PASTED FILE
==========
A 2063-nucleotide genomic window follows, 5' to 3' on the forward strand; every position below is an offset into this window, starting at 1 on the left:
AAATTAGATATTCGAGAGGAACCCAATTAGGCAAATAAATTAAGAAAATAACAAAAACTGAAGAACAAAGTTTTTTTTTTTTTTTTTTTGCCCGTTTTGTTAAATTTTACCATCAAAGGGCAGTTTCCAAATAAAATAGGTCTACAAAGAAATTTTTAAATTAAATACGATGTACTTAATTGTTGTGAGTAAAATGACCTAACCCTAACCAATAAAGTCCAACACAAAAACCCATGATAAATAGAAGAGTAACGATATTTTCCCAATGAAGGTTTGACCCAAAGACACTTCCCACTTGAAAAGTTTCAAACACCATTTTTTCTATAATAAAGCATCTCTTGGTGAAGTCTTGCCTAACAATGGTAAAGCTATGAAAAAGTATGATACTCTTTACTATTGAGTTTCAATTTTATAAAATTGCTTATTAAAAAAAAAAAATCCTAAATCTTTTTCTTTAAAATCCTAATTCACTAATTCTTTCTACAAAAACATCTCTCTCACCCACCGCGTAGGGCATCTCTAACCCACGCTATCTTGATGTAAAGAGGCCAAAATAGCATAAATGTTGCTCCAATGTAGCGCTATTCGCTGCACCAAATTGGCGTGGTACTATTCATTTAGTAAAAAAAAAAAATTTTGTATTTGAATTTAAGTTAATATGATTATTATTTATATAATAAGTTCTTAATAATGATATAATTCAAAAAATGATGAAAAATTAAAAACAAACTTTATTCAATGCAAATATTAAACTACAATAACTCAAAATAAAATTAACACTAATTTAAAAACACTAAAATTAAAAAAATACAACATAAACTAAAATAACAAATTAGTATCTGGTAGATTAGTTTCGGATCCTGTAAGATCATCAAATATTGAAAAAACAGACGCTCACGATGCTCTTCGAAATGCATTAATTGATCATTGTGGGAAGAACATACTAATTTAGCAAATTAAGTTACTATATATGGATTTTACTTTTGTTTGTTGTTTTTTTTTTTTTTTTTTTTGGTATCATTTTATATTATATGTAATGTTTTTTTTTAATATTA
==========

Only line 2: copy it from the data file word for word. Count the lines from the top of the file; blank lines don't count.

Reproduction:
AAATTAGATATTCGAGAGGAACCCAATTAGGCAAATAAATTAAGAAAATAACAAAAACTGAAGAACAAAGTTTTTTTTTTTTTTTTTTTGCCCGTTTTGTTAAATTTTACCATCAAAGGGCAGTTTCCAAATAAAATAGGTCTACAAAGAAATTTTTAAATTAAATACGATGTACTTAATTGTTGTGAGTAAAATGACCTAACCCTAACCAATAAAGTCCAACACAAAAACCCATGATAAATAGAAGAGTAACGATATTTTCCCAATGAAGGTTTGACCCAAAGACACTTCCCACTTGAAAAGTTTCAAACACCATTTTTTCTATAATAAAGCATCTCTTGGTGAAGTCTTGCCTAACAATGGTAAAGCTATGAAAAAGTATGATACTCTTTACTATTGAGTTTCAATTTTATAAAATTGCTTATTAAAAAAAAAAAATCCTAAATCTTTTTCTTTAAAATCCTAATTCACTAATTCTTTCTACAAAAACATCTCTCTCACCCACCGCGTAGGGCATCTCTAACCCACGCTATCTTGATGTAAAGAGGCCAAAATAGCATAAATGTTGCTCCAATGTAGCGCTATTCGCTGCACCAAATTGGCGTGGTACTATTCATTTAGTAAAAAAAAAAAATTTTGTATTTGAATTTAAGTTAATATGATTATTATTTATATAATAAGTTCTTAATAATGATATAATTCAAAAAATGATGAAAAATTAAAAACAAACTTTATTCAATGCAAATATTAAACTACAATAACTCAAAATAAAATTAACACTAATTTAAAAACACTAAAATTAAAAAAATACAACATAAACTAAAATAACAAATTAGTATCTGGTAGATTAGTTTCGGATCCTGTAAGATCATCAAATATTGAAAAAACAGACGCTCACGATGCTCTTCGAAATGCATTAATTGATCATTGTGGGAAGAACATACTAATTTAGCAAATTAAGTTACTATATATGGATTTTACTTTTGTTTGTTGTTTTTTTTTTTTTTTTTTTTGGTATCATTTTATATTATATGTAATGTTTTTTTTTAATATTA